The University made offers to fewer than 1 in 5 this admissions cycle, a record low. Record-high applications tell only part of the story.
Dean Maurice Apprey leaves a legacy at the Office of African American Affairs and the medical school.
The masking change starts March 21 and covers office buildings, recreational facilities and venues.
We asked UVA’s resident futurists what’s next.
After years of no or low hikes, the board plays catch-up.
UVA envisions a “Grounds Away From Grounds.”
Virginia’s new AG then adds some Mad Hall turnover of his own
UVA’s decision to remain test optional is likely one reason for the continued growth.
It is one of just 52 cancer centers in the nation to earn Comprehensive Cancer Center Designation.
With some restrictions in place, students return to Grounds.
The head of enrollment talks about what UVA looks for in applicants, including when they’re children of alumni.
Excerpts from admission essays for incoming first-years
The Emmet-Ivy Corridor, a parcel of land larger than the Lawn, will bridge Central and North Grounds and the Athletic Precinct, and become the University’s new geographic center.
How admissions officers built the Class of 2025—by the numbers, by the essays and by the seat of their pants.
After touching the lives of tens of thousands of students over more than a decade, Groves left in June for a new adventure.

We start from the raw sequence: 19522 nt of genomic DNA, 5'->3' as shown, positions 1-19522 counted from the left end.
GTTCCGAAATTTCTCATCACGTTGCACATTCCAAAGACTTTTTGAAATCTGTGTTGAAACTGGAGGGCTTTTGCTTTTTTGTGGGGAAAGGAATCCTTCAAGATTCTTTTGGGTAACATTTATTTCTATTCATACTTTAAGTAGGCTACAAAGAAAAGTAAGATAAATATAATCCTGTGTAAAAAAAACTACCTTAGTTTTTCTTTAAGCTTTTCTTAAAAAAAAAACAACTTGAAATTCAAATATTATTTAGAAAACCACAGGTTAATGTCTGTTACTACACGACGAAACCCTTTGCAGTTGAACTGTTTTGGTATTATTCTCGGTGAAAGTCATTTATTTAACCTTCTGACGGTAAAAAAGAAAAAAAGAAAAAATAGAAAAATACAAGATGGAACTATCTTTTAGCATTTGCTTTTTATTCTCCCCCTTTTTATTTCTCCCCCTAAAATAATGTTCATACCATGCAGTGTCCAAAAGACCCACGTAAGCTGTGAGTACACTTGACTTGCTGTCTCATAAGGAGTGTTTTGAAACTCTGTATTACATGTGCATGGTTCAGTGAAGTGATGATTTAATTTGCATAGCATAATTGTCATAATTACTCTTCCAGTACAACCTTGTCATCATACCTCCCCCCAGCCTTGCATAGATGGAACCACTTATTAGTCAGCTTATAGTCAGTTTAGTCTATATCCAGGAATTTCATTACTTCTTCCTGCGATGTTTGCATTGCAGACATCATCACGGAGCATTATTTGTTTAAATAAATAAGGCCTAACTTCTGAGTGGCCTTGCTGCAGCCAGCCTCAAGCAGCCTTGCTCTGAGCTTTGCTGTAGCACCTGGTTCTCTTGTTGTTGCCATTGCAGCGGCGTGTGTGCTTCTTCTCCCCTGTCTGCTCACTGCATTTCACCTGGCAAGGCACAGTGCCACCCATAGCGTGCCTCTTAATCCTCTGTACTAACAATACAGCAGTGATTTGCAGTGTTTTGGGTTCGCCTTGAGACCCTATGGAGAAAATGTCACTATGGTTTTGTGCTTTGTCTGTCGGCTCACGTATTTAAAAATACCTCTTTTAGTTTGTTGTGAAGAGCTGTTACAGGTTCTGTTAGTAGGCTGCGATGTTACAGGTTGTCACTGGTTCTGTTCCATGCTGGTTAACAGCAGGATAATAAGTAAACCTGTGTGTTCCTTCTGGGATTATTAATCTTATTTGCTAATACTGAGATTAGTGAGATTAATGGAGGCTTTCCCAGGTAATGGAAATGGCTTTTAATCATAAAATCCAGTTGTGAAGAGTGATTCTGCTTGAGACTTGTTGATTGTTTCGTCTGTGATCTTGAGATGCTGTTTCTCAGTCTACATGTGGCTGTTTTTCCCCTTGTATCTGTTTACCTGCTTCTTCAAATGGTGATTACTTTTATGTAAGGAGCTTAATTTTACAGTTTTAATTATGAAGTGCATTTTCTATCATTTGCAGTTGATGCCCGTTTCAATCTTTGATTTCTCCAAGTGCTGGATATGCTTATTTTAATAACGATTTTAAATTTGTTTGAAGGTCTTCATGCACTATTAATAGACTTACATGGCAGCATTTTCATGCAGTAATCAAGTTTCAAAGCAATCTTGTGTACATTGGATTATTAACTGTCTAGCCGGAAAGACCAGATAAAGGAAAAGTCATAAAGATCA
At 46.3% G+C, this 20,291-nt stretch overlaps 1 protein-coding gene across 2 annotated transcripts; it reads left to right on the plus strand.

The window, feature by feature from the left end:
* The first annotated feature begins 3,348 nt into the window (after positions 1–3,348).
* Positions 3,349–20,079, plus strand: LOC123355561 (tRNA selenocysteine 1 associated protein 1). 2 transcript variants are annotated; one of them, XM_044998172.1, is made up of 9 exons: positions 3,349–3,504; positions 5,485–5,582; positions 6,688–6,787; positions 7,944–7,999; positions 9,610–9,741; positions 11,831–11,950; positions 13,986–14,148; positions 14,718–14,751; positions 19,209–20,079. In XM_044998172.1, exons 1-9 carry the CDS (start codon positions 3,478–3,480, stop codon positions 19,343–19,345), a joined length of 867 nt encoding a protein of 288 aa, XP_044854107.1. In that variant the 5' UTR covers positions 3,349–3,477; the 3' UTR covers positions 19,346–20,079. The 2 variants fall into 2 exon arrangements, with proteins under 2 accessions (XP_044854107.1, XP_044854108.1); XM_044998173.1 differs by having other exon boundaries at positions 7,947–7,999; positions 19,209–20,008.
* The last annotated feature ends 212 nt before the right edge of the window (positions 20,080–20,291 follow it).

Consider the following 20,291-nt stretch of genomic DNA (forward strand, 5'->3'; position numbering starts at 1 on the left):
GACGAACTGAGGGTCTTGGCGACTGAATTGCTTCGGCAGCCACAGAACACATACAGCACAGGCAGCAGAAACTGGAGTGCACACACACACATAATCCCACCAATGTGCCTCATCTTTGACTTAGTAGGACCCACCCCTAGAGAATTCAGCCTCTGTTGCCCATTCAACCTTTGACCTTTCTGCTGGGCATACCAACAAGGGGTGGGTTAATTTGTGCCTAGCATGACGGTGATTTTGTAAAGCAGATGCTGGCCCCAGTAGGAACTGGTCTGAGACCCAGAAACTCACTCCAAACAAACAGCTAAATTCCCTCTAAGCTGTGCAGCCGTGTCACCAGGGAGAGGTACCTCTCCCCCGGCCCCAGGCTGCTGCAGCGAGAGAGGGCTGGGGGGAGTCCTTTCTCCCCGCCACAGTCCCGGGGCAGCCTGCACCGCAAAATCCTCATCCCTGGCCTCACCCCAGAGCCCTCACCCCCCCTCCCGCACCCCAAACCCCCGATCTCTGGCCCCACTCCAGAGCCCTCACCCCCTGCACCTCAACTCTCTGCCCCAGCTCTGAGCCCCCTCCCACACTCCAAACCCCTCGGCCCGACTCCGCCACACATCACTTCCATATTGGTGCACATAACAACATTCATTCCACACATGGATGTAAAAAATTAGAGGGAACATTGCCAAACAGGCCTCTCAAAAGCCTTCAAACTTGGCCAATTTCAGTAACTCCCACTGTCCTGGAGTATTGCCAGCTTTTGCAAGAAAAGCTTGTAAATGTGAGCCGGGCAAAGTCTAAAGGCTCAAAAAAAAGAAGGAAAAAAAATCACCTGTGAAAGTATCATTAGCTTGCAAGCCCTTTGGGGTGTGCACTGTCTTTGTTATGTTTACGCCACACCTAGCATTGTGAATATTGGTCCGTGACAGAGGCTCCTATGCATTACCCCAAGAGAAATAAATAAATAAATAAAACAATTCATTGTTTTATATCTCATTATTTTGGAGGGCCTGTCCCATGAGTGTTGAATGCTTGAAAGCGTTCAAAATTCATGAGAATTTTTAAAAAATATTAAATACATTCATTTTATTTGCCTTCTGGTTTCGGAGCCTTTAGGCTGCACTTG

Robert Pianta has led the school for 14 years and will go on sabbatical at the end of the year.
With plans to extend UVA’s reach beyond Grounds, new deans are leading three UVA schools.
A series of Board-approved actions seeks to reclaim the historic landscape and the higher ground on civil discourse.
President Ryan applauds the efforts of people in the UVA community who have contributed good things in a tough year.
Despite pandemic-related financial losses for the University, tuition will not rise for the next academic year.
Final Exercises return to the Lawn—with some caveats.
Hadley, a Tar Heel and Rhodes Scholar, leaves Wash U. to succeed Lampkin.
UVA appoints a new group to reassess names and memorials on Grounds and another to reaffirm free speech principles.
Amid the fervor of the Great War, UVA rid itself of a journalism school, and the pacifist it rode in on.
President James E. Ryan introduces a new series, Democracy Dialogues.